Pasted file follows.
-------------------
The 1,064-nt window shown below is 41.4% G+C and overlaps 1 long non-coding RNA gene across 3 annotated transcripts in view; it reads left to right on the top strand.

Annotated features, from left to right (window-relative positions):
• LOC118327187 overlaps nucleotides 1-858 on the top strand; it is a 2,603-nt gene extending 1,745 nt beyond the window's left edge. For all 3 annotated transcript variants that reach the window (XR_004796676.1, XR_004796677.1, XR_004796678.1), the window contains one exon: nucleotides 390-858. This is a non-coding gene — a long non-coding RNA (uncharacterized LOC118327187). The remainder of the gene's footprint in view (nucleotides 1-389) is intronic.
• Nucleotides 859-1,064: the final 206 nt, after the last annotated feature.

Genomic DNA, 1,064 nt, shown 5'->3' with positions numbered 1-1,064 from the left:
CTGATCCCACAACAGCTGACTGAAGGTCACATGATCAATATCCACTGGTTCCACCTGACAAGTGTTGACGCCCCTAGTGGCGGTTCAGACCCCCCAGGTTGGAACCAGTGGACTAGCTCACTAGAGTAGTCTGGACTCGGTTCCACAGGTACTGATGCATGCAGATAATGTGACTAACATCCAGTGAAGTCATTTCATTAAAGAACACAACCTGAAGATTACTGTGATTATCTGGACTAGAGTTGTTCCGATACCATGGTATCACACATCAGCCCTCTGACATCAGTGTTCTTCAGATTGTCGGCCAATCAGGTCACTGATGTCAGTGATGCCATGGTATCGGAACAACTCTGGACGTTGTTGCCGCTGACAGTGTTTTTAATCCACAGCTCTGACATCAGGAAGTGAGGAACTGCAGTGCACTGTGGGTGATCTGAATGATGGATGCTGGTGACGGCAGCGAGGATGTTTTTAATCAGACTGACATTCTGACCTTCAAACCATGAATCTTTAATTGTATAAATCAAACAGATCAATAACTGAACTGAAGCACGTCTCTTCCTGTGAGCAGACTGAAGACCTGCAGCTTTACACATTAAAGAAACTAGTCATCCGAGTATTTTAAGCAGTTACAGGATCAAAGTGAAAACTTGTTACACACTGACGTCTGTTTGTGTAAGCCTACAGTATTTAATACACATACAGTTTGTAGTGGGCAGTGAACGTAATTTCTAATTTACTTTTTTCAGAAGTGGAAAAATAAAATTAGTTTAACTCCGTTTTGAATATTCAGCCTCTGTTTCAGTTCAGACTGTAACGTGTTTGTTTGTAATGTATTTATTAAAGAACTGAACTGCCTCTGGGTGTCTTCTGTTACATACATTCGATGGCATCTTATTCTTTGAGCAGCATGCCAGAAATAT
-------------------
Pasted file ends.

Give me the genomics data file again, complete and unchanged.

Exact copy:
The 1,064-nt window shown below is 41.4% G+C and overlaps 1 long non-coding RNA gene across 3 annotated transcripts in view; it reads left to right on the top strand.

Annotated features, from left to right (window-relative positions):
• LOC118327187 overlaps nucleotides 1-858 on the top strand; it is a 2,603-nt gene extending 1,745 nt beyond the window's left edge. For all 3 annotated transcript variants that reach the window (XR_004796676.1, XR_004796677.1, XR_004796678.1), the window contains one exon: nucleotides 390-858. This is a non-coding gene — a long non-coding RNA (uncharacterized LOC118327187). The remainder of the gene's footprint in view (nucleotides 1-389) is intronic.
• Nucleotides 859-1,064: the final 206 nt, after the last annotated feature.

Genomic DNA, 1,064 nt, shown 5'->3' with positions numbered 1-1,064 from the left:
CTGATCCCACAACAGCTGACTGAAGGTCACATGATCAATATCCACTGGTTCCACCTGACAAGTGTTGACGCCCCTAGTGGCGGTTCAGACCCCCCAGGTTGGAACCAGTGGACTAGCTCACTAGAGTAGTCTGGACTCGGTTCCACAGGTACTGATGCATGCAGATAATGTGACTAACATCCAGTGAAGTCATTTCATTAAAGAACACAACCTGAAGATTACTGTGATTATCTGGACTAGAGTTGTTCCGATACCATGGTATCACACATCAGCCCTCTGACATCAGTGTTCTTCAGATTGTCGGCCAATCAGGTCACTGATGTCAGTGATGCCATGGTATCGGAACAACTCTGGACGTTGTTGCCGCTGACAGTGTTTTTAATCCACAGCTCTGACATCAGGAAGTGAGGAACTGCAGTGCACTGTGGGTGATCTGAATGATGGATGCTGGTGACGGCAGCGAGGATGTTTTTAATCAGACTGACATTCTGACCTTCAAACCATGAATCTTTAATTGTATAAATCAAACAGATCAATAACTGAACTGAAGCACGTCTCTTCCTGTGAGCAGACTGAAGACCTGCAGCTTTACACATTAAAGAAACTAGTCATCCGAGTATTTTAAGCAGTTACAGGATCAAAGTGAAAACTTGTTACACACTGACGTCTGTTTGTGTAAGCCTACAGTATTTAATACACATACAGTTTGTAGTGGGCAGTGAACGTAATTTCTAATTTACTTTTTTCAGAAGTGGAAAAATAAAATTAGTTTAACTCCGTTTTGAATATTCAGCCTCTGTTTCAGTTCAGACTGTAACGTGTTTGTTTGTAATGTATTTATTAAAGAACTGAACTGCCTCTGGGTGTCTTCTGTTACATACATTCGATGGCATCTTATTCTTTGAGCAGCATGCCAGAAATAT